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Anthorrhiza camilla


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Anthorrhiza camilla Matthew Jebb published in Blumea 37 (2) 1993.

  Tuber globose, small, to 15 x 10 cm, surface irregular, green, spined, and with a single, large 1- 4 cm entrance hole at its base and numerous smaller (1.5- 2mm.) round and lipped entrance holes on its surface and apex including near the stem. Spines reach 1.6 cm long, are irregularly stellate with 1- 5 branches.  Internal tunnel/chamber complexes have both warted and smooth-walled examples.  Stems one or two, upcurved, to 25 cm long, 2.5 cm thick and are more densely covered with spines that are even more branched than tuber spines; they are up to 2.5 cm long and have 8- 20 side branches

  Infauna: According to Huxley & Jebb 1991, invariably inhabited by Anonychomyrma scrutator (my correction) ants (? but see A. caerulea.)

  Habitats/Record: A low-level epiphyte in mossy forests occurring at altitudes of 1600-2000 m. (5249-6562 ft.)  It was discovered by Dr Camilla Huxley in Morobe Province, 8 k south of Garassa airstrip on the PNG mainland.

Anthorrhiza camilla.jpg]


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The plant in Thirnbeck's most interesting image is a Myrmecodia taxon. https://www.flickr.com/photos/thirnbeck/467820589/in/pool-1475761@N21

  Although there is only a hint of stem, it lacks the dense spines of A. camilla. Also, the very distinct circle of ant openings (more so than those on Anthorrhiza) is a feature of a number of Myrmecodia tuberosa "forms" sensu Huxley & Jebb.

  Anthorrhiza C. R. Huxley & Jebb, (Camilla Rosalind Huxley & Matthew H. P. Jebb) published in the Bulletin du Jardin Botanique National de Belgique 60, (1990).

  Description. All species have a single inflorescence in one axil at each node, but this may be hidden by dense spines; flowers are 4 merous. Myrmephytum are similar but have six merous flowers, the only hydnophyta to do so. According to C. R. Huxley & Jebb, lowland Anthorrhiza species somewhat resemble Hydnophytum while species occurring at or above 1600 m. (5249 ft.), are superficially more like Myrmecodia.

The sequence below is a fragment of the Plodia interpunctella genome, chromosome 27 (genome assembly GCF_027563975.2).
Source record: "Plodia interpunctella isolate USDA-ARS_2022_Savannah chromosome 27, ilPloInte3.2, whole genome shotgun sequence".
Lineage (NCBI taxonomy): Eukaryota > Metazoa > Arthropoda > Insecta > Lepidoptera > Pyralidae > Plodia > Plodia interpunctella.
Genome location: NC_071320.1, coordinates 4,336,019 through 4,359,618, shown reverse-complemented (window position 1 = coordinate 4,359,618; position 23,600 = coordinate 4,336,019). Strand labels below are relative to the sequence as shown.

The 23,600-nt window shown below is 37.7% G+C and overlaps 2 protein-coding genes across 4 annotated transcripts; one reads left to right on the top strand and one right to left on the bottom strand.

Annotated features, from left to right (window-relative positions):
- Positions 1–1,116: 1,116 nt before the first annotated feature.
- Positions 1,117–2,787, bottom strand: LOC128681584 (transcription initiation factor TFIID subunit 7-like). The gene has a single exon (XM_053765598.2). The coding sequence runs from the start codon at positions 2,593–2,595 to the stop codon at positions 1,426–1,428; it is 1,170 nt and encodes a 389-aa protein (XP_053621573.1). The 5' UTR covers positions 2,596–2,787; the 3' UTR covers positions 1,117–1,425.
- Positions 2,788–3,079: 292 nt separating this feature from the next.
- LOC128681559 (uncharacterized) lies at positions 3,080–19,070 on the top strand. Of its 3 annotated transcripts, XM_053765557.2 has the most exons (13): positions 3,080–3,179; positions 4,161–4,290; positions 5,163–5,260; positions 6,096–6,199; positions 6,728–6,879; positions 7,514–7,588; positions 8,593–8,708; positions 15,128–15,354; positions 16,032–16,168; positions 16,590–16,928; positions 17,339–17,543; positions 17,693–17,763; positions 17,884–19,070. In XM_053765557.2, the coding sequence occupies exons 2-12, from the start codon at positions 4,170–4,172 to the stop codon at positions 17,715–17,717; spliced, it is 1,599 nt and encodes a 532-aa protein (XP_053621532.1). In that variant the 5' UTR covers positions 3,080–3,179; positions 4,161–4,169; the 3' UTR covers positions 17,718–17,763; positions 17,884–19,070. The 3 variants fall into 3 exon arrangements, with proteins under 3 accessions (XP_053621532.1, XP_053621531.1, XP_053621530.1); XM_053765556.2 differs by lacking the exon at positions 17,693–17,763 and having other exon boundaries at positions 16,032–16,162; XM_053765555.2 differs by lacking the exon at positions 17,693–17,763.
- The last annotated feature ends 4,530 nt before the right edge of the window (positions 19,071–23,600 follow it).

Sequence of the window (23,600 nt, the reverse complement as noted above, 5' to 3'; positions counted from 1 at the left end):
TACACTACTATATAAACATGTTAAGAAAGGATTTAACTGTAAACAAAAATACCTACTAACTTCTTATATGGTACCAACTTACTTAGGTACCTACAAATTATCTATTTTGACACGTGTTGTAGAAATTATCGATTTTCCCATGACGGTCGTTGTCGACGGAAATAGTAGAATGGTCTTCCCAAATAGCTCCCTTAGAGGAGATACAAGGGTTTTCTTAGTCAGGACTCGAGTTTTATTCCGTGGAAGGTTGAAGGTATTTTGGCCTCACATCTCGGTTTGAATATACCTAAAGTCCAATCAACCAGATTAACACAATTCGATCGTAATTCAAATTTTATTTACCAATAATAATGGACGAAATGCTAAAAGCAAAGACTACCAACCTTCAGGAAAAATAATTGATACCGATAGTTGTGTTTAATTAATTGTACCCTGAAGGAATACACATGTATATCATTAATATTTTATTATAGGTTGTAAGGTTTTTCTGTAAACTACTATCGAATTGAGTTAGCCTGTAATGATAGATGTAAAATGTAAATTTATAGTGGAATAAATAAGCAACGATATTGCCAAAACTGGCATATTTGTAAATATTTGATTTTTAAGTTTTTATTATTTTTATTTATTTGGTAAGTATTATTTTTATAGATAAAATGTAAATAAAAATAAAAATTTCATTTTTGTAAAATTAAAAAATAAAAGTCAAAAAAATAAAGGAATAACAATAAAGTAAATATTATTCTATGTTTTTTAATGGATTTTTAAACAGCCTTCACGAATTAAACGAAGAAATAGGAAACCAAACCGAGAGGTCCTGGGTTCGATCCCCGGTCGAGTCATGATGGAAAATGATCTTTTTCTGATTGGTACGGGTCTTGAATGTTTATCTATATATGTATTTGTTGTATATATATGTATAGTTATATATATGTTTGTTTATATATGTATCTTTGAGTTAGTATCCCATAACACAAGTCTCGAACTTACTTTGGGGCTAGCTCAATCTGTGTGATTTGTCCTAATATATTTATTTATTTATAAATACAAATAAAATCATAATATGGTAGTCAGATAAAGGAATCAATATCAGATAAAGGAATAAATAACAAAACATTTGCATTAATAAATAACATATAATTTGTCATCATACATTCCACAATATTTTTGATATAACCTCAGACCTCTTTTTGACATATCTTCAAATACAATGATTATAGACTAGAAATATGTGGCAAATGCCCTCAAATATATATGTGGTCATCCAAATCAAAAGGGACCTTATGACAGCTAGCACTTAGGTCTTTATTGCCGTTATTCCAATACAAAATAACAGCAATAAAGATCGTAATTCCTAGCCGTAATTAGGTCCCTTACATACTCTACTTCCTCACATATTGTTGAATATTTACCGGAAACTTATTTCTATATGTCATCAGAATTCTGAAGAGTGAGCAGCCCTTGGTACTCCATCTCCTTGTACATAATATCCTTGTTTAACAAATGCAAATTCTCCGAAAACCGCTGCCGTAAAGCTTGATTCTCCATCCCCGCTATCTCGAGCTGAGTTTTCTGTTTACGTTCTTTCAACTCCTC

Habitats range from sea level to around 3000 m. (9843 ft.) primarily in stunted, undisturbed or disturbed forests on poor soils, and on agricultural trees. (Huxley & Jebb 1991b.)

  Range. The genus currently consists of nine species primarily from the Papuan (or Bird’s Tail) Peninsula in southeast Papua New Guinea and islands situated in the Massim, an ancient Melanesian inter-island trade region now part of Milne Bay Province. This places the genus quite some distance from Myrmephytum another small hydnophyte genus that conversely occupies the Bird’s Head (Vogelkop) and Bomberai Peninsulas of West Papua Province, Indonesia, which sits at the opposite north-west end of New Guinea Island with more species in the Philippine islands to the north. No Anthorrhiza or Myrmephytum are recorded in the central New Guinea land mass that sits between, except for C. R. Huxley & Jebb’s little known Myrmephytum sp1 collected at Dalman, 45 km inland from Nabire on the north-west coast of Papua Province, West New Guinea Island, which however, is not far from the isthmus that leads to West Papua Province.

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